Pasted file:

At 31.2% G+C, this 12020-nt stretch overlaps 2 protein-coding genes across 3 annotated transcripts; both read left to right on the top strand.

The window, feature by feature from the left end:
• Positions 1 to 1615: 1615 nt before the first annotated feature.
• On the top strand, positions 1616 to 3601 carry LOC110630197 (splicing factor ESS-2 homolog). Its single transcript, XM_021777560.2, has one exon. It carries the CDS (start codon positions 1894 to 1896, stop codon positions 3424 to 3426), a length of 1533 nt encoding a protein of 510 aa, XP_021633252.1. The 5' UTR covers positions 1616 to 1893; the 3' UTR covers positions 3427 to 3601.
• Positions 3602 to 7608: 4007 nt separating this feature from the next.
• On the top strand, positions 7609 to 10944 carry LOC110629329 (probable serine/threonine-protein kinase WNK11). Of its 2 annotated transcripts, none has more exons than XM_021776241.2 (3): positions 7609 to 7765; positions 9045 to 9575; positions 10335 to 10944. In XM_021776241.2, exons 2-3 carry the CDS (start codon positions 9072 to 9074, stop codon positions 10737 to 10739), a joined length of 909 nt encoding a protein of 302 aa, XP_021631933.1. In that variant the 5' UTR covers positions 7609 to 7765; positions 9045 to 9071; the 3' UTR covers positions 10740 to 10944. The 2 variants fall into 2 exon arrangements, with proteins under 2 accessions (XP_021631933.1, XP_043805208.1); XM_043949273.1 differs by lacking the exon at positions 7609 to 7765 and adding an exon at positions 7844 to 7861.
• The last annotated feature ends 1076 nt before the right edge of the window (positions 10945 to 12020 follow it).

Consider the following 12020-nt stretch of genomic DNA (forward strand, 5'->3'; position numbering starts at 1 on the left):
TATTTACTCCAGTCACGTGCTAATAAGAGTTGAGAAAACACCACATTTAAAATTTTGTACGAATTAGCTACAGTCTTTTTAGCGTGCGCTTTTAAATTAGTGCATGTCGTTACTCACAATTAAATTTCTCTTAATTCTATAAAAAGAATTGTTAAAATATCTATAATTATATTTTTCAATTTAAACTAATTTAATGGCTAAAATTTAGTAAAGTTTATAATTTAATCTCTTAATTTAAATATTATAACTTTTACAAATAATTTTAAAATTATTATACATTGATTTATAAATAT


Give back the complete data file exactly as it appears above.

At 31.2% G+C, this 12020-nt stretch overlaps 2 protein-coding genes across 3 annotated transcripts; both read left to right on the top strand.

The window, feature by feature from the left end:
• Positions 1 to 1615: 1615 nt before the first annotated feature.
• On the top strand, positions 1616 to 3601 carry LOC110630197 (splicing factor ESS-2 homolog). Its single transcript, XM_021777560.2, has one exon. It carries the CDS (start codon positions 1894 to 1896, stop codon positions 3424 to 3426), a length of 1533 nt encoding a protein of 510 aa, XP_021633252.1. The 5' UTR covers positions 1616 to 1893; the 3' UTR covers positions 3427 to 3601.
• Positions 3602 to 7608: 4007 nt separating this feature from the next.
• On the top strand, positions 7609 to 10944 carry LOC110629329 (probable serine/threonine-protein kinase WNK11). Of its 2 annotated transcripts, none has more exons than XM_021776241.2 (3): positions 7609 to 7765; positions 9045 to 9575; positions 10335 to 10944. In XM_021776241.2, exons 2-3 carry the CDS (start codon positions 9072 to 9074, stop codon positions 10737 to 10739), a joined length of 909 nt encoding a protein of 302 aa, XP_021631933.1. In that variant the 5' UTR covers positions 7609 to 7765; positions 9045 to 9071; the 3' UTR covers positions 10740 to 10944. The 2 variants fall into 2 exon arrangements, with proteins under 2 accessions (XP_021631933.1, XP_043805208.1); XM_043949273.1 differs by lacking the exon at positions 7609 to 7765 and adding an exon at positions 7844 to 7861.
• The last annotated feature ends 1076 nt before the right edge of the window (positions 10945 to 12020 follow it).

Consider the following 12020-nt stretch of genomic DNA (forward strand, 5'->3'; position numbering starts at 1 on the left):
TATTTACTCCAGTCACGTGCTAATAAGAGTTGAGAAAACACCACATTTAAAATTTTGTACGAATTAGCTACAGTCTTTTTAGCGTGCGCTTTTAAATTAGTGCATGTCGTTACTCACAATTAAATTTCTCTTAATTCTATAAAAAGAATTGTTAAAATATCTATAATTATATTTTTCAATTTAAACTAATTTAATGGCTAAAATTTAGTAAAGTTTATAATTTAATCTCTTAATTTAAATATTATAACTTTTACAAATAATTTTAAAATTATTATACATTGATTTATAAATAT